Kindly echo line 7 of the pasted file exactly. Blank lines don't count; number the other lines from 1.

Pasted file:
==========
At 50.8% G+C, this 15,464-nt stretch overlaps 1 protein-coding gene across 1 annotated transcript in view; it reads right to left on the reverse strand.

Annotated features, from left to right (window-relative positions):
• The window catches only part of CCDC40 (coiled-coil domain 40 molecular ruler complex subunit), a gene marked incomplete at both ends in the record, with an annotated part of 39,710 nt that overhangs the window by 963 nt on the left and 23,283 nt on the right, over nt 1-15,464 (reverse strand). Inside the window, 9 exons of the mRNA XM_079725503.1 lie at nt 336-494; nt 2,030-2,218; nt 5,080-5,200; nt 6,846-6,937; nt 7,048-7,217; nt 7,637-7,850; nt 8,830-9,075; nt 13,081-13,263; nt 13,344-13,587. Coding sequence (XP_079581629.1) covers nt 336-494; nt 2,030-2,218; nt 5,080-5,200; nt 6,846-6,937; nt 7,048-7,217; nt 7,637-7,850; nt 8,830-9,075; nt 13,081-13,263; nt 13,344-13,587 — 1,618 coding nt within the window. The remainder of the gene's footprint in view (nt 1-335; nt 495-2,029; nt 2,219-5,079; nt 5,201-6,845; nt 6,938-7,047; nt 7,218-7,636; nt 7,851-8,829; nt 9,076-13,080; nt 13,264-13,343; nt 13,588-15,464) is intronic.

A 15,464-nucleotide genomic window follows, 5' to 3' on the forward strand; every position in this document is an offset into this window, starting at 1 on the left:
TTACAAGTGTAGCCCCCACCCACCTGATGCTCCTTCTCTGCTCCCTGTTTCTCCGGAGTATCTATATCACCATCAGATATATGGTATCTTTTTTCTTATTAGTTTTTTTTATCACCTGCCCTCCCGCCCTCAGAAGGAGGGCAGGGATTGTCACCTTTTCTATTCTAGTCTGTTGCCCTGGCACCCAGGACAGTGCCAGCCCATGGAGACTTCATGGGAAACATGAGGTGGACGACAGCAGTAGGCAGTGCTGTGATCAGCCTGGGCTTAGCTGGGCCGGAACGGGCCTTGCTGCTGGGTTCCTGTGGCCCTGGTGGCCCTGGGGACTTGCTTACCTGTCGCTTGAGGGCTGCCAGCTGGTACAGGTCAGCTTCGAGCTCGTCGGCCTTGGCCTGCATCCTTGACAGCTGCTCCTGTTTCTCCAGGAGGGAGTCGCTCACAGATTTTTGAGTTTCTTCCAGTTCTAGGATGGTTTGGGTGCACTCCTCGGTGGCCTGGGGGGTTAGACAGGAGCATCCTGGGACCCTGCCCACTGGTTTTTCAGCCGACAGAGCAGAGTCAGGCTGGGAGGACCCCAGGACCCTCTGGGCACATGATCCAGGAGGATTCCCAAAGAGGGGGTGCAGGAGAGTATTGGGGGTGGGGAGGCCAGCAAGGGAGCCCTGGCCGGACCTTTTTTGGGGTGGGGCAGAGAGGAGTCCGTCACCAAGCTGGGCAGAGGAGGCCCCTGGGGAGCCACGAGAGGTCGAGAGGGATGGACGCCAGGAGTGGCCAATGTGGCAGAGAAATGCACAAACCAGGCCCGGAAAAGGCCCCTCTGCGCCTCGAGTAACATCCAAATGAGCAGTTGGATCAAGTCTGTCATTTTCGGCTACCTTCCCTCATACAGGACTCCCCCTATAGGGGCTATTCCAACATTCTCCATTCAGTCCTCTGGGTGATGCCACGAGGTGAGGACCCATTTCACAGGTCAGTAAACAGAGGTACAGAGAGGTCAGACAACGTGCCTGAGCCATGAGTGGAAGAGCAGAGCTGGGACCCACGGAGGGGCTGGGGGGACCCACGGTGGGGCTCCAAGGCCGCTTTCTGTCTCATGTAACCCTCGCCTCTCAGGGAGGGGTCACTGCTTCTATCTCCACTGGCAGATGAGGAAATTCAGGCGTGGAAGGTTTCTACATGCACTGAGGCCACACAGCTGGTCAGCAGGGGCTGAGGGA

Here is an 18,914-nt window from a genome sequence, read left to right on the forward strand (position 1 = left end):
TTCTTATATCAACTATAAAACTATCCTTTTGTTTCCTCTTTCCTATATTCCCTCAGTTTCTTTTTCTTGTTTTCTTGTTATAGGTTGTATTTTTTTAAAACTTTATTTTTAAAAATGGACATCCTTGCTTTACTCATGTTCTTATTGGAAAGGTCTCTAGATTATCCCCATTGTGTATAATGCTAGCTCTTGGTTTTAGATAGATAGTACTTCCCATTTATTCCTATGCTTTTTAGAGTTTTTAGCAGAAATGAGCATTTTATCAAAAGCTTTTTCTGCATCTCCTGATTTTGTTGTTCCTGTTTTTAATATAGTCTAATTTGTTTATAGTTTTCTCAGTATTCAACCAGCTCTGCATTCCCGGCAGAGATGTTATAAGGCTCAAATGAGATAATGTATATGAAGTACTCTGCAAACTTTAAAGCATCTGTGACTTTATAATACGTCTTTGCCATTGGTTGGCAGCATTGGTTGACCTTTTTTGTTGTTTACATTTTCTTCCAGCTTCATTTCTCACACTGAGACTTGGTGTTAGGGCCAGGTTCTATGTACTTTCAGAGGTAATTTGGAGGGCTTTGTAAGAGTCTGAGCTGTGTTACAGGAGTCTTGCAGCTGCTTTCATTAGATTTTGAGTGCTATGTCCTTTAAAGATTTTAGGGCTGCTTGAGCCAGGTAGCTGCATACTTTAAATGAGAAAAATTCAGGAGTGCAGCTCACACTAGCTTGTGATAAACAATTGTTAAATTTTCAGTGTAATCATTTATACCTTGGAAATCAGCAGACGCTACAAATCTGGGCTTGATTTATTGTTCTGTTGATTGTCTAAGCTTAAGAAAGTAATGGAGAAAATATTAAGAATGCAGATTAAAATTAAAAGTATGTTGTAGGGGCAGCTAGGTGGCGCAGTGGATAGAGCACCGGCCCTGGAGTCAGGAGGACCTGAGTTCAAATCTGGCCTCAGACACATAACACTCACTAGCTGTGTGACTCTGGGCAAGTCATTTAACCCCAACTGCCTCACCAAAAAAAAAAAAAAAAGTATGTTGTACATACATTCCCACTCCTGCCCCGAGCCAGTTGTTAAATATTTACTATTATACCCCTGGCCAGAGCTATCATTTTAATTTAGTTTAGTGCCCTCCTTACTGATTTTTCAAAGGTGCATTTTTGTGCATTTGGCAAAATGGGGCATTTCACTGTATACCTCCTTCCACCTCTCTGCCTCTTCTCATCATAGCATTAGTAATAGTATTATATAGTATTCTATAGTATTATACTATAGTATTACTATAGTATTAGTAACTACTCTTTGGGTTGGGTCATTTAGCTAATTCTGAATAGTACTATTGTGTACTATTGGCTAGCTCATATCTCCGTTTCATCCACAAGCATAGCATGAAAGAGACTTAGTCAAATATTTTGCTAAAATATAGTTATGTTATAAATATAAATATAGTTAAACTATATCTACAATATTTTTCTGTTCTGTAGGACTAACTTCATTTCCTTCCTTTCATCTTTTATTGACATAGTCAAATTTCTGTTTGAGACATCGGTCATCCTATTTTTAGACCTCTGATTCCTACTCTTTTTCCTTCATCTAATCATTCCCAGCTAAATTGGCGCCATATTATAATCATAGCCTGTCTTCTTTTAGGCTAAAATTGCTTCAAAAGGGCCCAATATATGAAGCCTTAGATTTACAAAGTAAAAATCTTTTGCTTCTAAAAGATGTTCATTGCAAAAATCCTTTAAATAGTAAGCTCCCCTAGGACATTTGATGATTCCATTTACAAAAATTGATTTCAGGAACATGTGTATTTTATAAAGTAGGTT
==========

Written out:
TTCTTATATCAACTATAAAACTATCCTTTTGTTTCCTCTTTCCTATATTCCCTCAGTTTCTTTTTCTTGTTTTCTTGTTATAGGTTGTATTTTTTTAAAACTTTATTTTTAAAAATGGACATCCTTGCTTTACTCATGTTCTTATTGGAAAGGTCTCTAGATTATCCCCATTGTGTATAATGCTAGCTCTTGGTTTTAGATAGATAGTACTTCCCATTTATTCCTATGCTTTTTAGAGTTTTTAGCAGAAATGAGCATTTTATCAAAAGCTTTTTCTGCATCTCCTGATTTTGTTGTTCCTGTTTTTAATATAGTCTAATTTGTTTATAGTTTTCTCAGTATTCAACCAGCTCTGCATTCCCGGCAGAGATGTTATAAGGCTCAAATGAGATAATGTATATGAAGTACTCTGCAAACTTTAAAGCATCTGTGACTTTATAATACGTCTTTGCCATTGGTTGGCAGCATTGGTTGACCTTTTTTGTTGTTTACATTTTCTTCCAGCTTCATTTCTCACACTGAGACTTGGTGTTAGGGCCAGGTTCTATGTACTTTCAGAGGTAATTTGGAGGGCTTTGTAAGAGTCTGAGCTGTGTTACAGGAGTCTTGCAGCTGCTTTCATTAGATTTTGAGTGCTATGTCCTTTAAAGATTTTAGGGCTGCTTGAGCCAGGTAGCTGCATACTTTAAATGAGAAAAATTCAGGAGTGCAGCTCACACTAGCTTGTGATAAACAATTGTTAAATTTTCAGTGTAATCATTTATACCTTGGAAATCAGCAGACGCTACAAATCTGGGCTTGATTTATTGTTCTGTTGATTGTCTAAGCTTAAGAAAGTAATGGAGAAAATATTAAGAATGCAGATTAAAATTAAAAGTATGTTGTAGGGGCAGCTAGGTGGCGCAGTGGATAGAGCACCGGCCCTGGAGTCAGGAGGACCTGAGTTCAAATCTGGCCTCAGACACATAACACTCACTAGCTGTGTGACTCTGGGCAAGTCATTTAACCCCAACTGCCTCACCAAAAAAAAAAAAAAAAGTATGTTGTACATACATTCCCACTCCTGCCCCGAGCCAGTTGTTAAATATTTACTATTATACCCCTGGCCAGAGCTATCATTTTAATTTAGTTTAGTGCCCTCCTTACTGATTTTTCAAAGGTGCATTTTTGTGCATTTGGCAAAATGGGGCATTTCACTGTATACCTCCTTCCACCTCTCTGCCTCTTCTCATCATAGCATTAGTAATAGTATTATATAGTATTCTATAGTATTATACTATAGTATTACTATAGTATTAGTAACTACTCTTTGGGTTGGGTCATTTAGCTAATTCTGAATAGTACTATTGTGTACTATTGGCTAGCTCATATCTCCGTTTCATCCACAAGCATAGCATGAAAGAGACTTAGTCAAATATTTTGCTAAAATATAGTTATGTTATAAATATAAATATAGTTAAACTATATCTACAATATTTTTCTGTTCTGTAGGACTAACTTCATTTCCTTCCTTTCATCTTTTATTGACATAGTCAAATTTCTGTTTGAGACATCGGTCATCCTATTTTTAGACCTCTGATTCCTACTCTTTTTCCTTCATCTAATCATTCCCAGCTAAATTGGCGCCATATTATAATCATAGCCTGTCTTCTTTTAGGCTAAAATTGCTTCAAAAGGGCCCAATATATGAAGCCTTAGATTTACAAAGTAAAAATCTTTTGCTTCTAAAAGATGTTCATTGCAAAAATCCTTTAAATAGTAAGCTCCCCTAGGACATTTGATGATTCCATTTACAAAAATTGATTTCAGGAACATGTGTATTTTATAAAGTAGGTT